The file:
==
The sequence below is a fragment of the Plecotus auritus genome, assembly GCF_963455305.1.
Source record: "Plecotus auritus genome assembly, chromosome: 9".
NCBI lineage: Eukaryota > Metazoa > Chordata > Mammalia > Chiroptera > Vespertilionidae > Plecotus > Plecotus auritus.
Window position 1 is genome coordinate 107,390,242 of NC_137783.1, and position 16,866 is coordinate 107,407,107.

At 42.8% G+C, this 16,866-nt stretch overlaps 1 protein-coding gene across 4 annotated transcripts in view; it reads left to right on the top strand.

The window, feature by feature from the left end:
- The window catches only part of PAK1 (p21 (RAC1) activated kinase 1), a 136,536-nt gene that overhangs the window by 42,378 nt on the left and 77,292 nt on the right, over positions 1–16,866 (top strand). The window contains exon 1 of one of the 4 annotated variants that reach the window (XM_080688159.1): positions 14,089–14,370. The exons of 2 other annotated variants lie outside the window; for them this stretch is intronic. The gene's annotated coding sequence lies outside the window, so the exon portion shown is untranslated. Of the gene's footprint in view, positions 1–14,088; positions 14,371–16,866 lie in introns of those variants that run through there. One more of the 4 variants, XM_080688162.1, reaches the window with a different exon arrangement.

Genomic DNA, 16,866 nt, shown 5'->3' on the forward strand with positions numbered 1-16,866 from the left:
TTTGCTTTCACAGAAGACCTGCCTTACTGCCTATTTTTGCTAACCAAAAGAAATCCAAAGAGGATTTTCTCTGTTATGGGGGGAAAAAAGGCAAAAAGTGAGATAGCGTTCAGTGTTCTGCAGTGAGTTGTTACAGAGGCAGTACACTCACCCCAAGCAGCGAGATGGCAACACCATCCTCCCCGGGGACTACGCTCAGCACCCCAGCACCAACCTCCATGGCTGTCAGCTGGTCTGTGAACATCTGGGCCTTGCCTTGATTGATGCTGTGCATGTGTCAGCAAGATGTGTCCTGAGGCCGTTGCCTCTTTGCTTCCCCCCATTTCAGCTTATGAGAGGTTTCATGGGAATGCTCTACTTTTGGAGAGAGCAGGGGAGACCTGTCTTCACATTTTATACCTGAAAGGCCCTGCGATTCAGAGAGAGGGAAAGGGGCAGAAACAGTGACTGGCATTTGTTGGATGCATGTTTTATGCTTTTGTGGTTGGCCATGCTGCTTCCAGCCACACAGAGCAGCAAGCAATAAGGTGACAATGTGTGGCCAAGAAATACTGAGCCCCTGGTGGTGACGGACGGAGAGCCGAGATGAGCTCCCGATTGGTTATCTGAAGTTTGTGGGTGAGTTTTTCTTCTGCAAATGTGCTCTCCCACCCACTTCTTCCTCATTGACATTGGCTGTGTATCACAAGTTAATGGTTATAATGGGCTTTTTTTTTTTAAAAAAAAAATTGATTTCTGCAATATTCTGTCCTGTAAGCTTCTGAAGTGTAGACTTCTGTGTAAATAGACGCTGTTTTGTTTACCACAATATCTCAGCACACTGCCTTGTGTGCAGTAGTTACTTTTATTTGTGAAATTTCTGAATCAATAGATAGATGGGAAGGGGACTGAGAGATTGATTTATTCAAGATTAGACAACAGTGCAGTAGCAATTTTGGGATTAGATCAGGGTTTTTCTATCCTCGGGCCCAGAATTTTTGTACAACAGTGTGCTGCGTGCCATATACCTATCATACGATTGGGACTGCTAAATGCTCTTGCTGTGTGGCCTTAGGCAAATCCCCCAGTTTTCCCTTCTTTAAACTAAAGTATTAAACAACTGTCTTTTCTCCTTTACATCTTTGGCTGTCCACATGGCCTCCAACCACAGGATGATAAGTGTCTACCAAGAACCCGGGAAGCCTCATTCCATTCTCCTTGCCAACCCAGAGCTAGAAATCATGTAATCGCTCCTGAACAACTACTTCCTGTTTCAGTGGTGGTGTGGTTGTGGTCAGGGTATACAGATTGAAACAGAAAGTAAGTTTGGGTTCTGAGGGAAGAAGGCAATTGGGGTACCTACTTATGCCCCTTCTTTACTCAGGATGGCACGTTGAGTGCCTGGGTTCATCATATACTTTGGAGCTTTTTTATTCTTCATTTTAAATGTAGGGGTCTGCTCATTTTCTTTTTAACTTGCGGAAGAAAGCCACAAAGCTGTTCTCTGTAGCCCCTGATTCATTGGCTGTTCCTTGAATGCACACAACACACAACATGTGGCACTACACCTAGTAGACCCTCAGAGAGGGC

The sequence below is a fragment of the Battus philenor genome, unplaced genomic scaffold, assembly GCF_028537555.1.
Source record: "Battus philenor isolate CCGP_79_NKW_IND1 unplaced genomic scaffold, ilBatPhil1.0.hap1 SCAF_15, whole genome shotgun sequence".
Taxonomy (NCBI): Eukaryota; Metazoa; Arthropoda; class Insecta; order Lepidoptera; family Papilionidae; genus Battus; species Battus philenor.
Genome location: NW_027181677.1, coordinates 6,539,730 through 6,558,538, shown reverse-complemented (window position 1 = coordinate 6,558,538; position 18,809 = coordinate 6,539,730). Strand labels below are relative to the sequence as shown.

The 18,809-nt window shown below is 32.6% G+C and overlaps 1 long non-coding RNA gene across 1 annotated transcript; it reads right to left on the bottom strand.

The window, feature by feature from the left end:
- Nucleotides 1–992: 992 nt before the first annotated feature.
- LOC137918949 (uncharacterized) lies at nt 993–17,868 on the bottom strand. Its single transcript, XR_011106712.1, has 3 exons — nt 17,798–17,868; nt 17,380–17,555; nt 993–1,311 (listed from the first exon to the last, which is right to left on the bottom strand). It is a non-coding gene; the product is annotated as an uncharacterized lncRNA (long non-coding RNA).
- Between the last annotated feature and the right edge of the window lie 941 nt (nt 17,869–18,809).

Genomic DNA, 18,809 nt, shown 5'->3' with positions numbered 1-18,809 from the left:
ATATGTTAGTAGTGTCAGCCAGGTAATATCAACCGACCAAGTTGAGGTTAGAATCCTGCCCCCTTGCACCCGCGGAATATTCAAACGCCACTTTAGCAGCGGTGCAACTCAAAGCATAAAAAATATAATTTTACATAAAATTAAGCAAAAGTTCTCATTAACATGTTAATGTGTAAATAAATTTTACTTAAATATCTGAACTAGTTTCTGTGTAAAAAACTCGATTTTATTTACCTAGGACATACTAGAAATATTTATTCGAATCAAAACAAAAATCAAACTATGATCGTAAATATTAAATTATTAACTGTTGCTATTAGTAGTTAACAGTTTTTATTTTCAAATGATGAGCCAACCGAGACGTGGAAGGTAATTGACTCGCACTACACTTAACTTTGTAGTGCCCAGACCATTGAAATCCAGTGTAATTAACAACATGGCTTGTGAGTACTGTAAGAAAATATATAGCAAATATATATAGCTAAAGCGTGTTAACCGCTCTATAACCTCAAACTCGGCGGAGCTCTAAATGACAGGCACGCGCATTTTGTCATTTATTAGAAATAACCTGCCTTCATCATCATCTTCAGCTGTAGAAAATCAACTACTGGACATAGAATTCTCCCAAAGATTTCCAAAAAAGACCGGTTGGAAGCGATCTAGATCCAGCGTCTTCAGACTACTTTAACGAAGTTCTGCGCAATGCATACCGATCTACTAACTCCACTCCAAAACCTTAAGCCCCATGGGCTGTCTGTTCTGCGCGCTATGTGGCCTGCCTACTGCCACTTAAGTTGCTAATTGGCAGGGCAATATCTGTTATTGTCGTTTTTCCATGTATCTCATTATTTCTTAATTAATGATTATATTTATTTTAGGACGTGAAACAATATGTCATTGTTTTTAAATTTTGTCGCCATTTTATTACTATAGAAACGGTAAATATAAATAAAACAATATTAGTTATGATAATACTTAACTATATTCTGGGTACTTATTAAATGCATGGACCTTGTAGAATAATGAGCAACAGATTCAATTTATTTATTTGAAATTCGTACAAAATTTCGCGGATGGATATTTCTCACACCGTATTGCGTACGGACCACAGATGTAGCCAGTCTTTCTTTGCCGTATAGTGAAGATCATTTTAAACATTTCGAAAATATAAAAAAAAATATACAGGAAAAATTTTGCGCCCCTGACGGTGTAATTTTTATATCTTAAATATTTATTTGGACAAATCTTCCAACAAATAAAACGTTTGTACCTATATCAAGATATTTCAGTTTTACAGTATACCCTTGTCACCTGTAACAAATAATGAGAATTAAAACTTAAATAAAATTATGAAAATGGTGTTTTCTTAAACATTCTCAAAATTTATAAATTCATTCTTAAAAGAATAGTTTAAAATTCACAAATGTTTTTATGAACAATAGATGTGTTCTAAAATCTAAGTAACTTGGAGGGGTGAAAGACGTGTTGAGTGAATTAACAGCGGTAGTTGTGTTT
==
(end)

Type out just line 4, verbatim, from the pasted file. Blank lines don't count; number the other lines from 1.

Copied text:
Window position 1 is genome coordinate 107,390,242 of NC_137783.1, and position 16,866 is coordinate 107,407,107.